Supreme War Council (Japan)

Last updated

The Supreme War Council (軍事参議院, Gunji sangiin) was established during the development of representative government in Meiji period Japan to further strengthen the authority of the state. Its first leader was Yamagata Aritomo (1838–1922), a Chōshū native who has been credited with the founding of the modern Imperial Japanese Army and was the first constitutional Prime Minister of Japan. The Supreme War Council developed a German-style general staff system with a chief of staff who had direct access to the Emperor and who could operate independently of the army minister and civilian officials. The Supreme War Council was the de facto inner cabinet of Japan prior to the Second Sino-Japanese War.

Contents

Liaison Conference

From November 1937 and following Emperor Shōwa's order, the Gunji sangikan kaigi was in effect replaced by the Imperial General Headquarters-Government Liaison Conference (大本営政府連絡会議 Daihon'ei seifu renraku kaigi). The Liaison Conferences were intended by the Emperor to bring the chiefs of the Army and Navy General Staff into closer consultation with his government, and to assist in integrating the decisions and needs of the two military sections of Imperial General Headquarters with the resources and policies of the rest of the government. The final decisions of Liaison Conferences were formally disclosed and approved at Imperial Conferences over which the Emperor presided in person at the Kyūden of the Tokyo Imperial Palace.

Its members were the following officials:

Supreme Council for the Direction of the War

In 1944, Prime Minister Kuniaki Koiso established the Supreme Council for the Direction of the War (最高戦争指導会議 Saikō sensō shidō kaigi), which replaced the Imperial General Headquarters-Government Liaison Conference. At the end of the war on August 14, 1945, it consisted of:

See also

Related Research Articles

Imperial General Headquarters Part of the Supreme War Council of Japan

The Imperial General Headquarters was part of the Supreme War Council and was established in 1893 to coordinate efforts between the Imperial Japanese Army and Imperial Japanese Navy during wartime. In terms of function, it was approximately equivalent to the United States Joint Chiefs of Staff and the British Chiefs of Staff Committee.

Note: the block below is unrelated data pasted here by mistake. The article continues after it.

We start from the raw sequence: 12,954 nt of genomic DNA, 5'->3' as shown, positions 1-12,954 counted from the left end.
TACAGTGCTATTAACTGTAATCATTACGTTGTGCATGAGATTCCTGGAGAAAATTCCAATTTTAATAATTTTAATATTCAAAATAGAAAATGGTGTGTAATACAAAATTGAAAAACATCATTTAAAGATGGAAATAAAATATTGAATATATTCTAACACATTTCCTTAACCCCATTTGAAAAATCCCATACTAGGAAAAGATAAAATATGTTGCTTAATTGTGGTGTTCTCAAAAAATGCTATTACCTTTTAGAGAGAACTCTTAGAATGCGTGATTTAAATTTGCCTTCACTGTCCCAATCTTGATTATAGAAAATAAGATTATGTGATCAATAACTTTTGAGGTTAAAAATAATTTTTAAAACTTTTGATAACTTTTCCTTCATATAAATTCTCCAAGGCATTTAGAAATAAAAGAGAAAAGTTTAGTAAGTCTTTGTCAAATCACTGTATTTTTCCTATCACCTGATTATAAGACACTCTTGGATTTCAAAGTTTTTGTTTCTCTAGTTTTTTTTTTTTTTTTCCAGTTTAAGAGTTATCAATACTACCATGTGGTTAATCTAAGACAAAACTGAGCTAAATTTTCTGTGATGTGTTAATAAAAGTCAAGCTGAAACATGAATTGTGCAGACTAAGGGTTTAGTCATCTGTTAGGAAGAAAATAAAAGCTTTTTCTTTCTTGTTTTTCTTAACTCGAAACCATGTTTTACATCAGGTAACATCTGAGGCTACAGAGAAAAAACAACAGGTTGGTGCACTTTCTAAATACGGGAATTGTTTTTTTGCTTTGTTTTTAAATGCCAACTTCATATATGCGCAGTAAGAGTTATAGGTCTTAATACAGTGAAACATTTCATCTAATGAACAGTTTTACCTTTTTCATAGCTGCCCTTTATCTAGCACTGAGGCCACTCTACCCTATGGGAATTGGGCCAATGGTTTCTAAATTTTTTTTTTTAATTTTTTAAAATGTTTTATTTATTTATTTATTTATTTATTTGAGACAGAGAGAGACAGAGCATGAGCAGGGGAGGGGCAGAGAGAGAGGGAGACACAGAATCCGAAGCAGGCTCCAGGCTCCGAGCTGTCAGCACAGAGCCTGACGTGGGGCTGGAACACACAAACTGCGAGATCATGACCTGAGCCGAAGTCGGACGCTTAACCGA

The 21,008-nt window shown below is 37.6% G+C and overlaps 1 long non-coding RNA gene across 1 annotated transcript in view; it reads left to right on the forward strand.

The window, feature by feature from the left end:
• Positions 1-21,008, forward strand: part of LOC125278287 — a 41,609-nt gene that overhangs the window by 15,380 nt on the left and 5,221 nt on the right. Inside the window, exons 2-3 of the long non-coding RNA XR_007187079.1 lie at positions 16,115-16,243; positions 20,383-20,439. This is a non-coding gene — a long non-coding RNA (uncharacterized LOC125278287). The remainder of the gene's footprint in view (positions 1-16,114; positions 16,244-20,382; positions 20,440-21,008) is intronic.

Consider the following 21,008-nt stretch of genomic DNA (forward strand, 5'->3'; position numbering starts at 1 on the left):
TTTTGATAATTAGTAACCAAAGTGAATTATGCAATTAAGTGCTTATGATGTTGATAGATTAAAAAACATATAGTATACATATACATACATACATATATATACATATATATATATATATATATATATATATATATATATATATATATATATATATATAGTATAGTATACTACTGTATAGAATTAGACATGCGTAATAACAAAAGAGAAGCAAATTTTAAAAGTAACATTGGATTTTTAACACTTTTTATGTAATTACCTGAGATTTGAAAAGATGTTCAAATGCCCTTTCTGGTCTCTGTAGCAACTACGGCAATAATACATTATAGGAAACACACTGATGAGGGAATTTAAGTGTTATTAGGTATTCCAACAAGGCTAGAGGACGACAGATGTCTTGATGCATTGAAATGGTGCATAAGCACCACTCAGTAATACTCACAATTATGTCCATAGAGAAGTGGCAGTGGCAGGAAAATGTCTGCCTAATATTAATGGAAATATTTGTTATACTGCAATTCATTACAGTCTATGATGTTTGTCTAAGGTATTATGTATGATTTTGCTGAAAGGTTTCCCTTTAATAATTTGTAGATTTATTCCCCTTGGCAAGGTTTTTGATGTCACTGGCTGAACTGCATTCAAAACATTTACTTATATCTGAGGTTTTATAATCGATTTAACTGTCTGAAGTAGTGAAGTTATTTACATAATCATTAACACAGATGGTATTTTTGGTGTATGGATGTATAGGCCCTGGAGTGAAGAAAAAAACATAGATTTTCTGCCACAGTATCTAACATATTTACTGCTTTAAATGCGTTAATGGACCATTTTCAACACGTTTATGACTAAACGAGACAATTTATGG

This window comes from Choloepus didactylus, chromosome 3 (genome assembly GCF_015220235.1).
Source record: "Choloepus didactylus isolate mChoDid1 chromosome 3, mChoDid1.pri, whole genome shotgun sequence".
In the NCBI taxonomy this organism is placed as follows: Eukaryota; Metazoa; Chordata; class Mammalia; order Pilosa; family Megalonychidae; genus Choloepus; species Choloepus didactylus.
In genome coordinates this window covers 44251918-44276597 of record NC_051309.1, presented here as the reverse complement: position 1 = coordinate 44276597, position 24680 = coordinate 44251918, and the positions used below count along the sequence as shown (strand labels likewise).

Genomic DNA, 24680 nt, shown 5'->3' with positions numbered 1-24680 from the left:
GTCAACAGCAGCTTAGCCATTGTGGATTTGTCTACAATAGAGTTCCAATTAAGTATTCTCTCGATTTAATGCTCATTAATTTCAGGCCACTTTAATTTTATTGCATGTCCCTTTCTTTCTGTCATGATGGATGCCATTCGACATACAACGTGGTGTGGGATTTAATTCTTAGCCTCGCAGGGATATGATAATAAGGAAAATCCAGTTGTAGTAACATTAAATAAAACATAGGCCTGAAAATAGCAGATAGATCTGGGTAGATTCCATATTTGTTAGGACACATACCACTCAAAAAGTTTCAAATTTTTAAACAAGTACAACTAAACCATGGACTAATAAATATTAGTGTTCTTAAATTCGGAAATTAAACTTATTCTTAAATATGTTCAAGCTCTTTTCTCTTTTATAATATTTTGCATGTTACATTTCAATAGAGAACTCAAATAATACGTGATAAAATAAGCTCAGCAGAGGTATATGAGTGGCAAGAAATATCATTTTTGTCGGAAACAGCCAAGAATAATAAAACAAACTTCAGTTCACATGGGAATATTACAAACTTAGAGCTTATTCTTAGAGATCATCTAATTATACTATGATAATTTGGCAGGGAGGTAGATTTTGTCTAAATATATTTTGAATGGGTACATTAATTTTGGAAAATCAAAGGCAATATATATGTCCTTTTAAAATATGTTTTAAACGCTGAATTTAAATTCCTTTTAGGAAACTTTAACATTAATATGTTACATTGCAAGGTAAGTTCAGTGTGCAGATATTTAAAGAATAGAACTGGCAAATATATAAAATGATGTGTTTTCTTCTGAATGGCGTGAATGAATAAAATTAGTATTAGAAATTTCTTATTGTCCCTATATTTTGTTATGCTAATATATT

Hiranuma Kiichirō Japanese politician

Kiichirō Hiranuma was a prominent pre–World War II right-wing Japanese politician and Prime Minister of Japan in 1939. He was convicted of war crimes and sentenced to life imprisonment.

Mitsumasa Yonai Prime Minister of Japan (1880-1948)


Mitsumasa Yonai was an admiral in the Imperial Japanese Navy, Minister of the Navy, and served as the Prime Minister of Japan in 1940.

Kuniaki Koiso Japanese general (1880-1950)

Kuniaki Koiso was a Japanese general in the Imperial Japanese Army, Governor-General of Korea and Prime Minister of Japan from 1944 to 1945.

Soemu Toyoda Japanese admiral

Soemu Toyoda was an admiral in the Imperial Japanese Navy in World War II.

Shigetarō Shimada Japanese admiral

Shigetarō Shimada was an admiral in the Imperial Japanese Navy during World War II. He also served as Minister of the Navy. He was convicted of war crimes and sentenced to life imprisonment.

Prince Kanin Kotohito Japanese general

Prince Kan'in Kotohito was the sixth head of a cadet branch of the Japanese imperial family, and a career army officer who served as Chief of the Imperial Japanese Army General Staff from 1931 to 1940.

Surrender of Japan Surrender of the Empire of Japan at the end of World War II

The surrender of Imperial Japan was announced by Japanese Emperor Hirohito on August 15 and formally signed on September 2, 1945, bringing the hostilities of World War II to a close. By the end of July 1945, the Imperial Japanese Navy (IJN) was incapable of conducting major operations and an Allied invasion of Japan was imminent. Together with the British Empire and China, the United States called for the unconditional surrender of the Japanese armed forces in the Potsdam Declaration on July 26, 1945—the alternative being "prompt and utter destruction". While publicly stating their intent to fight on to the bitter end, Japan's leaders were privately making entreaties to the publicly neutral Soviet Union to mediate peace on terms more favorable to the Japanese. While maintaining a sufficient level of diplomatic engagement with the Japanese to give them the impression they might be willing to mediate, the Soviets were covertly preparing to attack Japanese forces in Manchuria and Korea in fulfillment of promises they had secretly made to the United States and the United Kingdom at the Tehran and Yalta Conferences.